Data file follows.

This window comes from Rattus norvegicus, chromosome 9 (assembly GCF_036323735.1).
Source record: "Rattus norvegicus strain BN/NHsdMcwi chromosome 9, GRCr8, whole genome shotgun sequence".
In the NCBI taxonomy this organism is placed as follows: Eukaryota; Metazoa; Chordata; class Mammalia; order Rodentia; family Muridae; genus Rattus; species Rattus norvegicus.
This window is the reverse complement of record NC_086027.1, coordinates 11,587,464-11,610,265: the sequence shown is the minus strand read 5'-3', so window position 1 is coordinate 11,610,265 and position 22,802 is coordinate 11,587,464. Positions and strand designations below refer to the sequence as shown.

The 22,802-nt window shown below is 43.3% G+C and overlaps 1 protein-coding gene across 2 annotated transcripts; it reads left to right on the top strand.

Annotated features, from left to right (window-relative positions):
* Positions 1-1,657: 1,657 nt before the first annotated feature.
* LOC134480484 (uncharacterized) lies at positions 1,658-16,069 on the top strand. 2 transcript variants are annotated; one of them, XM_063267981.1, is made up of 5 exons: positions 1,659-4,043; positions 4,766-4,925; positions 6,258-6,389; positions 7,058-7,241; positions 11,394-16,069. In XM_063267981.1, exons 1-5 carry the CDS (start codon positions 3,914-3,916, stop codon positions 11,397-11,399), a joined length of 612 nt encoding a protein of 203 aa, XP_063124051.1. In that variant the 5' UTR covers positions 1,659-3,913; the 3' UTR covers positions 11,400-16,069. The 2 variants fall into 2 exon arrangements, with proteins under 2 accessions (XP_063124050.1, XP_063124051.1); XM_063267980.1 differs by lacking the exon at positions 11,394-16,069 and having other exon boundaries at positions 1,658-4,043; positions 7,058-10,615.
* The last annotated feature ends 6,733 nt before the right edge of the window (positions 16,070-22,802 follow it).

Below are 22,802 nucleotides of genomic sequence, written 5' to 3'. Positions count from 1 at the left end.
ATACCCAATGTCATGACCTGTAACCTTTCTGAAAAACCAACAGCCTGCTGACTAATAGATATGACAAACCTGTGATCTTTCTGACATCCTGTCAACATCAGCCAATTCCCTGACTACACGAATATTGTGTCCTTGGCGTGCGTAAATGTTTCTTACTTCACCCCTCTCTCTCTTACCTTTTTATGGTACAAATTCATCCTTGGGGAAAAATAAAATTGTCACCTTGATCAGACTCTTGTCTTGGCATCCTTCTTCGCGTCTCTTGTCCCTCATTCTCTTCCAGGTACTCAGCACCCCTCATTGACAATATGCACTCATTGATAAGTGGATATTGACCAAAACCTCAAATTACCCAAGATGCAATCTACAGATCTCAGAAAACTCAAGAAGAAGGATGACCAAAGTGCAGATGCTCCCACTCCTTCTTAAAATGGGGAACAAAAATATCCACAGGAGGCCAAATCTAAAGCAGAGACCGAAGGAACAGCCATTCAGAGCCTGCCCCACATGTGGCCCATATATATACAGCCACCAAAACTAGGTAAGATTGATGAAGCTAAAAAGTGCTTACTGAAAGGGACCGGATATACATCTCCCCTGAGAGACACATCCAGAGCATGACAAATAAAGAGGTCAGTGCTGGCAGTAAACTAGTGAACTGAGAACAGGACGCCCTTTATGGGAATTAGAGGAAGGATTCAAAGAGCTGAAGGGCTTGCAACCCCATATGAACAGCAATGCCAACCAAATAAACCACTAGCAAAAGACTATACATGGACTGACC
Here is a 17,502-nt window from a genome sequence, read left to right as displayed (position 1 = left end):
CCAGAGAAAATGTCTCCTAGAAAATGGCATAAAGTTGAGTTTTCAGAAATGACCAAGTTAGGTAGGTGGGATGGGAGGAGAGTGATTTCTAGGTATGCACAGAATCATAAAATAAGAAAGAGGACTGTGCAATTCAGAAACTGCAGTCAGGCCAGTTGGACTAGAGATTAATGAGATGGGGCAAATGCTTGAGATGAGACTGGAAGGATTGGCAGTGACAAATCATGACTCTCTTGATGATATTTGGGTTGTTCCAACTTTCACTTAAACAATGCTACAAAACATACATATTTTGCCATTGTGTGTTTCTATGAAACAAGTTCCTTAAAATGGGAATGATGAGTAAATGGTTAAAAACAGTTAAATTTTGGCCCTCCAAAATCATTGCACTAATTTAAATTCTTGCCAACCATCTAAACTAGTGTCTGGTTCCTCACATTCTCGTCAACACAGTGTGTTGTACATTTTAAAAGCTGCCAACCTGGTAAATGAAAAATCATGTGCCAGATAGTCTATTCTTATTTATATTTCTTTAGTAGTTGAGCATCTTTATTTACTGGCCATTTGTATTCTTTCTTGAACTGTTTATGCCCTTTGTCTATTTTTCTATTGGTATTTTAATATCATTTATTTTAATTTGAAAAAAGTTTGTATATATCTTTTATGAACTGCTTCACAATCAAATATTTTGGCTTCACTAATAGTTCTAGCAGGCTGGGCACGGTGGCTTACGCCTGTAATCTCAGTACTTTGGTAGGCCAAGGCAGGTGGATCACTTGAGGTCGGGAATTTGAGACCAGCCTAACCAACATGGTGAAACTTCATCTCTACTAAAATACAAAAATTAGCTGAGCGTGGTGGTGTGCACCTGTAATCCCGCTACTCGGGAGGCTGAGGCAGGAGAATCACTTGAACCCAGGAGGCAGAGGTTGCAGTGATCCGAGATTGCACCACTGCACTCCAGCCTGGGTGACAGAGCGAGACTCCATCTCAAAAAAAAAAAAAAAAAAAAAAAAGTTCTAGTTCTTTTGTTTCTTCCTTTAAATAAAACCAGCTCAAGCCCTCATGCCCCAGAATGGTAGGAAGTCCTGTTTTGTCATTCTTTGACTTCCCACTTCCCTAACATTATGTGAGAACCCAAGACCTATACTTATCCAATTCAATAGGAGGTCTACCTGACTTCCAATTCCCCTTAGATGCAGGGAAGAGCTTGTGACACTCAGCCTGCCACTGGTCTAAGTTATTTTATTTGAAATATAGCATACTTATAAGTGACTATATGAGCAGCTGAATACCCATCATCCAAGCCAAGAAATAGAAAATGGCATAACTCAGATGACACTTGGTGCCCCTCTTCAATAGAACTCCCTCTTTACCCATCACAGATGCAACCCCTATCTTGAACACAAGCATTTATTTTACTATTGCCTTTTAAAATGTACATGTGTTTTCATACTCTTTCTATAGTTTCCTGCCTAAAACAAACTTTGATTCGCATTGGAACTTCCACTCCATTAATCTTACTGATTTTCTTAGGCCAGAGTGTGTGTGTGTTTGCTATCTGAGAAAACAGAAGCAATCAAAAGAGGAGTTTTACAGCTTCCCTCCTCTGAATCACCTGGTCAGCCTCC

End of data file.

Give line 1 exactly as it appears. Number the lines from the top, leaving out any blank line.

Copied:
This window comes from Rattus norvegicus, chromosome 9 (assembly GCF_036323735.1).